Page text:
From 1966, when the Rules were first enacted, until 1986, when the TAB first began operating, the New York Criminal Court ("Criminal Court") had exclusive jurisdiction over citations for Rules violations. NYCLU, 675 F.Supp.2d at 415. A 1984 statute created the TAB to lessen the burden on the Criminal Court and to increase the rate at which fines were collected from Rules violators. See N.Y. Pub. Auth. Law § 1209-a. The statute also increased the fine that could be imposed: while the Criminal Court is limited to a fine of no more than $25 for a violation of an NYCTA Rule, the TAB may fine a violator up to $100, with an additional penalty of up to $50 for failing to respond to a notice of violation. N.Y. Pub. Auth. Law § 1204(5-a); see also NYCLU, 675 F.Supp.2d at 414. (The Criminal Court may also sentence a violator to a maximum of 10 days' imprisonment, NYCLU, 675 F.Supp.2d at 414, but the record suggests that this penalty is rarely, if ever, imposed.)
The police officer citing the violation has discretion to choose whether to issue a citation to Criminal Court or a notice of violation to the TAB. As the district court observed, "no violation appears to be, by definition, only returnable to one of the venues." NYCLU, 675 F.Supp.2d at 415; see N.Y. Pub. Auth. Law § 1209-a(3) (giving the TAB "non-exclusive jurisdiction over violations of" the Rules).
A person who receives a TAB notice of violation may pay the fine without contesting it, contest it by mail, or contest it at an in-person hearing. In 2008, officers issued 125, 155 notices of violation returnable to the TAB. That same year, 88, 236 notices of violation were paid without contest, and 19, 028 were contested at in-person TAB hearings. Attorneys appointed by the NYCTA President and paid on a per-diem basis preside over TAB hearings as TAB hearing officers. N.Y. Pub. Auth. Law § 1209-a(2).
The TAB can issue subpoenas, "accept pleas[, ] . . . hear and determine . . . charges of transit infractions[, ] . . . impose civil penalties[, ] . . . [and] enter judgments and enforce them, without court proceedings, in the same manner as the enforcement of money judgments in civil actions." N.Y. Pub. Auth. Law § 1209-a(4)(a)-(e), (g). A final order issued by the TAB serves as a "bar to . . . criminal prosecution" for the same conduct. Id. 1209-a(9)(b). TAB guidelines provide that respondents may be represented by counsel. NYCLU, 675 F.Supp.2d at 417; see Guidelines Governing Proceedings Before the Transit Adjudication Bureau § 1.7 ("TAB Guidelines").3 Respondents may show up at the TAB office any time during the period stated on their notices of violation and receive a hearing on a first-come, first-served basis.4 But if a hearing is scheduled by the TAB (as is sometimes done to facilitate the production of witnesses or evidence), the respondent must be told its date and location. NYCLU, 675 F.Supp.2d at 417. Hearing officers identify the parties and issues in the case; advise respondents of their rights to a hearing, representation, cross-examination, document production, and appeal; and oversee the presentation of motions, cases in chief, and rebuttals. Id. at 417-18. TAB guidelines govern the timing, formats, and procedures for filing documents, id. at 418, and specify that a Rules infraction must be established by clear and convincing evidence, with any affirmative defenses to be established by a preponderance of the evidence, id. Witnesses are sworn and exhibits may be introduced. Id. Respondents may appeal a hearing officer's decision to an internal appeals board and, from there, to state court. Id. at 419. The TAB is required by statute to "compile . . . complete and accurate records relating to all charges and dispositions." N.Y. Pub. Auth. Law § 1209-a(4)(f). In other words, in these and many other particulars, the TAB acts very much like a court of first instance.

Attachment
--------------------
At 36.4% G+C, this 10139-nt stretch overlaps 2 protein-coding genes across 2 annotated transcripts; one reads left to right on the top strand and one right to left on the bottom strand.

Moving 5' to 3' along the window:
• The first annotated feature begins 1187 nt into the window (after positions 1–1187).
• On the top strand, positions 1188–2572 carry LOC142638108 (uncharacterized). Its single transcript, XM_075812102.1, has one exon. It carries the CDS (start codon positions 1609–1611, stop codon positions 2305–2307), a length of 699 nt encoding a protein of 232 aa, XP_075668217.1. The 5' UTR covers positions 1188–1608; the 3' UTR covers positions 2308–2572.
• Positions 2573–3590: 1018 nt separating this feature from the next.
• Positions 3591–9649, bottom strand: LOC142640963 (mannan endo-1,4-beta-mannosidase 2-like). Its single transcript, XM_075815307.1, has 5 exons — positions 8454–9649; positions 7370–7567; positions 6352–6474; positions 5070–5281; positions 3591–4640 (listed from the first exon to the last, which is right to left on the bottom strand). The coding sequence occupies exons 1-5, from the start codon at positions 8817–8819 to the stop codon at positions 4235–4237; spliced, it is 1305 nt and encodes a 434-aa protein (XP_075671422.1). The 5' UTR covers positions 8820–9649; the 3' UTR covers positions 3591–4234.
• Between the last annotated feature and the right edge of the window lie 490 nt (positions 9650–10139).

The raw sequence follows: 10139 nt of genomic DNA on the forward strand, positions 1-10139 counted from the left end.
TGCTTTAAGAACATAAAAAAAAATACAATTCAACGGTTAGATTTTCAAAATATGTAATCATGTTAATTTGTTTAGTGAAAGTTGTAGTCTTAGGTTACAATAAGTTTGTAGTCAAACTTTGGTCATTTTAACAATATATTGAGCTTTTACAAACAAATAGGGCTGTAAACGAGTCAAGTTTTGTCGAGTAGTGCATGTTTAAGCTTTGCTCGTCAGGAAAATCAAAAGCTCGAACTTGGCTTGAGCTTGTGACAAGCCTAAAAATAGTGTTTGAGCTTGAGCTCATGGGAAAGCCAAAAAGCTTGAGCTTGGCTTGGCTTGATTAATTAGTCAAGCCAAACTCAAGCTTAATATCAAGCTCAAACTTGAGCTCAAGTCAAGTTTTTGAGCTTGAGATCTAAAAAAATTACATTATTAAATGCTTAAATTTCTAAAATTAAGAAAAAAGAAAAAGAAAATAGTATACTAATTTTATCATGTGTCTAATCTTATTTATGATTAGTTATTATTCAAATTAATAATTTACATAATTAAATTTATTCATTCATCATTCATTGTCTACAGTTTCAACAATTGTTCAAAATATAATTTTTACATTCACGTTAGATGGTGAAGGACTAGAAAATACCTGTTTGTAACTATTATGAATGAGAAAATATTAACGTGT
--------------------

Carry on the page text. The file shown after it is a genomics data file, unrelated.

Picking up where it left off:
At the same time, the TAB's powers and procedures are not the same as a court's. To enforce a subpoena that is not obeyed, the TAB "may make application to the [New York] supreme court." Id. § 1209-a(7)(e). Although a TAB final order "may be enforced without court proceedings in the same manner as . . . money judgments entered in civil actions, " id. § 1209-a(9)(b), the TAB may need to "apply to a court of competent jurisdiction for enforcement of" such a decision, id. § 1209-a(4)(g). Most of the rules of evidence do not apply to TAB hearings, id. § 1209-a(7)(e), and no pre-hearing motions or discovery are permitted, TAB Guidelines §§ 2.3, 2.8. The notice of violation itself, without additional corroboration, is deemed prima facie evidence of a violation. Id. § 2.1. And, significantly, the records the TAB compiles on charges and dispositions are, by statute, exempt from disclosure under New York's Freedom of Information Law. N.Y. Pub. Auth. Law § 1209-a(4)(f); see N.Y. Pub. Officers Law § 87.5
II. The TAB's Access Policy
The NYCTA describes its long-term access policy as one of presumptive openness to the public. Under that policy, a person who wishes to observe a TAB hearing must twice obtain the consent of the respondent whose case is being...